I was pretty proud of our invitations. Shelby and I designed them (that is to say, Shelby did the work while I loomed over her shoulder being picky) and I had them printed at a letterpress printer called Mercurio Brothers in California. Letterpress was a splurge, but with Mercurio, it was vastly more affordable than even digitally printed invites were with some other companies. I survived a writer's conference I had been dreading and I got a hefty honorarium, so I put that check toward the invites, and I'm glad I did.
Our wedding didn't really have a color scheme (um, "bright"?) but we did wind up repeating marigold (orange-yellow) and charcoal gray in several places (gray for the men's suits; marigold for their ties, for some of the flowers--more on that later--and for the ribbon used to tie the favors and the bar tablecloths). So our invites focused on these colors. I wanted them to look both elegant and countryside-lovely. Shelby chose the two fonts, which were beautiful; we used these everywhere, including on the program and the favors (more on that later).
There were a few pieces enclosed: the invite and response card, both letterpressed; a map that Shelby drew and scanned and I printed (individually, and they were double-sided, which meant each had to be fed through twice. And then I cut them with a paper cutter, and then Shelby neatened those cuts with her exacto blade. If I could do it over again, I would pay the extra whatever to have them printed!); and a brunch invitation (the latter two not letterpressed). Originally the brunch invitation was going to be a white design printed on the marigold background, but the printer expressed reservations about being able to match the yellow, so we wound up just going with gray on white. I was worried this was too funereal but Shelby and I made a gray-and-white sign for the guest book at the wedding, which we matted on a marigold background, so in my head, everything ties together.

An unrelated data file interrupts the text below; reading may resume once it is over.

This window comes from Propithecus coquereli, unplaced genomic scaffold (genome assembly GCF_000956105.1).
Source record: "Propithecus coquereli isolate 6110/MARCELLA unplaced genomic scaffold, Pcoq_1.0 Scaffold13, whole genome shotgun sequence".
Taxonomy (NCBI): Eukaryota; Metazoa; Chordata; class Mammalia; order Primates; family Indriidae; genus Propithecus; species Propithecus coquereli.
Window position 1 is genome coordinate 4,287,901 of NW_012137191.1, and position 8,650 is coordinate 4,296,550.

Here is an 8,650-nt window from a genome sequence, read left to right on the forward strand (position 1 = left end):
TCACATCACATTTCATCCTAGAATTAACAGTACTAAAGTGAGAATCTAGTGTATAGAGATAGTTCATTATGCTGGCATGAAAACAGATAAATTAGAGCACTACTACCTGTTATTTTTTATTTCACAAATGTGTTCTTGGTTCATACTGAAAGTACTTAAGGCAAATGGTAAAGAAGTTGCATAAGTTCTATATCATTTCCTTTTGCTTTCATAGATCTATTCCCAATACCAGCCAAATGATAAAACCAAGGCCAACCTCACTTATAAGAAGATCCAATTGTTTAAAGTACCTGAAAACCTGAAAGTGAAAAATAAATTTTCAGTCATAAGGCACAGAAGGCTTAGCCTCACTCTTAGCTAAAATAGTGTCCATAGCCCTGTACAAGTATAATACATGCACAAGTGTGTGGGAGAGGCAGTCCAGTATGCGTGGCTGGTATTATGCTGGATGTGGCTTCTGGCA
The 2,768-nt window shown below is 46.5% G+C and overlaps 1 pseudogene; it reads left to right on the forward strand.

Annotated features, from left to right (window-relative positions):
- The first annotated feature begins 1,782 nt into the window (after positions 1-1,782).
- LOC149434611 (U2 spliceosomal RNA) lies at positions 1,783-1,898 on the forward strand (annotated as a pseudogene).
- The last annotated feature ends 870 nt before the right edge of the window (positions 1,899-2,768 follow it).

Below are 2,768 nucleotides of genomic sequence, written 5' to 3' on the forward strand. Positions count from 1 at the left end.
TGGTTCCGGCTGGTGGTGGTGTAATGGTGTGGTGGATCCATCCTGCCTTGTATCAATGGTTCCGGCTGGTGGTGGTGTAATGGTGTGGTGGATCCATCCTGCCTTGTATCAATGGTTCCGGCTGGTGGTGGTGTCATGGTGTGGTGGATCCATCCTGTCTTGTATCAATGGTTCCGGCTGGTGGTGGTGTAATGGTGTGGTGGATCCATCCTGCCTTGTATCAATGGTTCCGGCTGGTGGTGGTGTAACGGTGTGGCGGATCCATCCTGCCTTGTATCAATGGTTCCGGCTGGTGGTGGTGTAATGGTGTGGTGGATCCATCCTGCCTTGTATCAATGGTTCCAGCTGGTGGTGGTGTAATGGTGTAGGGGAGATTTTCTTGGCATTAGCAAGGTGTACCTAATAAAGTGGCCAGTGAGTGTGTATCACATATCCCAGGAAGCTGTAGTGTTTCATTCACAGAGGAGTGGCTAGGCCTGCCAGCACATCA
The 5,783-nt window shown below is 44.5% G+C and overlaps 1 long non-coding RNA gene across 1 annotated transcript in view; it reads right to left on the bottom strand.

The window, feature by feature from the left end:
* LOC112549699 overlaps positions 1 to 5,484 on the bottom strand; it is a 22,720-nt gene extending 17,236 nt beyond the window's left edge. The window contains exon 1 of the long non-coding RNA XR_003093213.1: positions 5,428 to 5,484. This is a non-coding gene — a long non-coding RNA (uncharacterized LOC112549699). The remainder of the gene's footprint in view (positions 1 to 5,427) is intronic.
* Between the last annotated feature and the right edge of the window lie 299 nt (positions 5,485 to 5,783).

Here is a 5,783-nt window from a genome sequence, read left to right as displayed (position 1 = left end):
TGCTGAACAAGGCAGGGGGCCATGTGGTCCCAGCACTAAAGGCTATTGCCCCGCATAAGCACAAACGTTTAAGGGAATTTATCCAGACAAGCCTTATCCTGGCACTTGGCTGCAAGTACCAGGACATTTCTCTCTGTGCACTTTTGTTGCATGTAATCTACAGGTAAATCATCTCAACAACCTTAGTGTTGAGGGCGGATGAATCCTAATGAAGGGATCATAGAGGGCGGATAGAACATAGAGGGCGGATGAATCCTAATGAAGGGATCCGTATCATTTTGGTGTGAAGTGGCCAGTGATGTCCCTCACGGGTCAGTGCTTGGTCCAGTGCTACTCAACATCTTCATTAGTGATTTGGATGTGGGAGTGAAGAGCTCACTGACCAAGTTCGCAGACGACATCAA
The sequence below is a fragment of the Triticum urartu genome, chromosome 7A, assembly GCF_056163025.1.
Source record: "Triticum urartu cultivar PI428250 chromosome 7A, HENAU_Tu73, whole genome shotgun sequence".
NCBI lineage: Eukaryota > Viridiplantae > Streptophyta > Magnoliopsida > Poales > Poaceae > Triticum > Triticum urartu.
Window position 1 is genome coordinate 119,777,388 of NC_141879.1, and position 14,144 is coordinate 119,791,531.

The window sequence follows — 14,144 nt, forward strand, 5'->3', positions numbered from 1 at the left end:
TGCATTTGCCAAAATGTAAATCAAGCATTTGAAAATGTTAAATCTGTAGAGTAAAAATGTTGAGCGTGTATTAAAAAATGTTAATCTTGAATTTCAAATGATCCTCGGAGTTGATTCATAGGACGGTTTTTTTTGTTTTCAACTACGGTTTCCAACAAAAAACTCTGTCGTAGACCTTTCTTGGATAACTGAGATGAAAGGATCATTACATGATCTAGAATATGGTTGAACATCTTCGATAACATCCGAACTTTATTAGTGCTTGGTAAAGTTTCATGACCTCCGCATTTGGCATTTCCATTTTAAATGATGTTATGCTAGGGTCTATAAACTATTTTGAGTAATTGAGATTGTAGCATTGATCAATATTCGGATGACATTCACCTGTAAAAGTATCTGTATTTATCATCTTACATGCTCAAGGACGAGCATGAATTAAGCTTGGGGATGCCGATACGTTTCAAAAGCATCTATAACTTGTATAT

I tied the pieces together (erm, literally, in this case) with orange-marigold raffia that I bought at JamPaper on Fifth Ave. You can just see the response card in this photo. Its design was identical to the brunch invite.
I didn't use an inner envelope thinking that by flaunting tradition I was being eco-friendly. Some of our invites, though, arrived at their destination with the ink having bled or smudged. If I could go back in time, I would use inner envelopes after all. I worked so hard on these that it breaks my heart that some of our guests got damaged ones.
I addressed the envelopes using a thin pen nib and white calligraphy ink. This was one of my favorite things to do out of the whole wedding planning process, even when the last pen nib got scratchy and I went through ten envelopes just trying to get my grandparents' envelope to look nice. The response cards were stamped with our address, a stamp I had made by LoveToCreateStamps on Etsy. I also stamped our address on the back flap of the return envelope.
I was kind of sad to mail them, I must admit! In fact, Chris had to take them to the post office for me!